A Sierra Leonean friend of mine recently said, “It’s just a dance.  Easy.  It’s all just a dance.”  Then after a pause said, “Oh that’s right.  I guess you don’t know the steps.”

Exactly.  In so many ways it seems the longer I’m here the more it is very clear that I just don’t know the steps to the dance.

Ok. Side not over.)

After confirming with my driver that another weekend trip would be ok with him, I remedied my faux pas quickly and told Tamba that I would most certainly be at the ceremony.

I found my way to the mechanic in my fourth visit in 10 days to change the break pads and then downtown to buy some baby clothes.  On our way to the mechanic my driver Navo said, “You know, it’s a BIG DEAL to have someone name their child after you.  It means they want their child to be like you, to live up to your name.”  The more I have learned the more humble I feel.  So so so unworthy.  But also so so so grateful.

A few days later we hit the road once more, this time for Kono.  I made it there after a few bumps along the way to find that baby girl Katherine Meek Kaingbanja is just perfect.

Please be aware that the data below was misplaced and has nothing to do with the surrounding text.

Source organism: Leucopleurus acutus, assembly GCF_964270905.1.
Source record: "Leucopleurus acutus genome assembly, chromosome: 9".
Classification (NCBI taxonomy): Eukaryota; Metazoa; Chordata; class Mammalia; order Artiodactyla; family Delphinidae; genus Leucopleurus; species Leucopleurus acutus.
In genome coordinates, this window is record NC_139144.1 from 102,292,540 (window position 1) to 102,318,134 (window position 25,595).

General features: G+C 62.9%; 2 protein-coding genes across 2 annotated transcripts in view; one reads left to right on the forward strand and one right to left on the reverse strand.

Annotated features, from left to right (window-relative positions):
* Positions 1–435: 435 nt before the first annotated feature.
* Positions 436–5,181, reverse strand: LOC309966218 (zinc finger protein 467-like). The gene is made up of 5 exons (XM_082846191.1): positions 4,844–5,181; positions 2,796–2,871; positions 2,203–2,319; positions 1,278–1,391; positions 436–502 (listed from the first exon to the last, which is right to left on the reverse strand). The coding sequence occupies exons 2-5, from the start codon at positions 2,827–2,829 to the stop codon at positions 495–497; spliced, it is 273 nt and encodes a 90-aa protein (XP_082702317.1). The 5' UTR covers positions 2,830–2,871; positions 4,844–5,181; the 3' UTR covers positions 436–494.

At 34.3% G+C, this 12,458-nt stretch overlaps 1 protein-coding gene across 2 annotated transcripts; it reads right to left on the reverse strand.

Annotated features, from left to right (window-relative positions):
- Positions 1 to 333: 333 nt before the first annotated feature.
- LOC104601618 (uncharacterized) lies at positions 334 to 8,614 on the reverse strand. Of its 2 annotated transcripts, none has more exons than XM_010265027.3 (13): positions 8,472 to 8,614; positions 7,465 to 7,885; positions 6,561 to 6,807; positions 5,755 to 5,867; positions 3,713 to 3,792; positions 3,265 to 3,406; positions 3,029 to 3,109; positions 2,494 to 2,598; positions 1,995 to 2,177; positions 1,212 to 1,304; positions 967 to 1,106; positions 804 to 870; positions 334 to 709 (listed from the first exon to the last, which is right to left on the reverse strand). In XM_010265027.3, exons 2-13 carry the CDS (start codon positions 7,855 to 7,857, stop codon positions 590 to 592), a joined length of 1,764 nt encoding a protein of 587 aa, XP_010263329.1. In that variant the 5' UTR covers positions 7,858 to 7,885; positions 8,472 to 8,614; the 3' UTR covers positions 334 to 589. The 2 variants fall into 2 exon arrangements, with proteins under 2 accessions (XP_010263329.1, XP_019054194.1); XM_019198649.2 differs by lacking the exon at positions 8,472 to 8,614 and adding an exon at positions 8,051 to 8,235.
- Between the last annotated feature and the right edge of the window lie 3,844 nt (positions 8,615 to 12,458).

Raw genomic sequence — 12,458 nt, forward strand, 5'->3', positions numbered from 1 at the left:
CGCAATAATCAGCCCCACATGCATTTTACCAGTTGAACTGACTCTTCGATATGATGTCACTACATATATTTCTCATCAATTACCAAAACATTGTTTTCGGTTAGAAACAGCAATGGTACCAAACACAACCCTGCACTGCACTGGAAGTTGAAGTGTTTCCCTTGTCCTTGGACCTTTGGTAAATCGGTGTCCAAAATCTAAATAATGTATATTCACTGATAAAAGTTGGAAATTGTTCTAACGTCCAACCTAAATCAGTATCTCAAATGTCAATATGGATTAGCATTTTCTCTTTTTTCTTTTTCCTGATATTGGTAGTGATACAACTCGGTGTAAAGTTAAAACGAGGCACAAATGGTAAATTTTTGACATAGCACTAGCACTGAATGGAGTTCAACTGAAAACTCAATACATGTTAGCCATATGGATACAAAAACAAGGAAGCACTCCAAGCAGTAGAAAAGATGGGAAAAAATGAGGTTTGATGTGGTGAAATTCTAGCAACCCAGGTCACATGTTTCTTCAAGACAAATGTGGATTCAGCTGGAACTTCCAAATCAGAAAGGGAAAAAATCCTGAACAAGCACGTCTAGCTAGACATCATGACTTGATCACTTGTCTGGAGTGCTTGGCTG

You can follow the rest of the story through my photos below.

After I handed over my leones, this was the dance that followed. My heart bursts a little bit every time I watch this.

Turns out it wasn’t just water in the fuel. It was mixed fuel I’d picked up. And I think it must have been a full tank of it. So they removed the fuel tank, poured out a mix of diesel, petrol, AND water, replaced the fuel pump, fuel filter and another thing. And I really did swear off the provinces for a SOLID month after this.

Katie Meek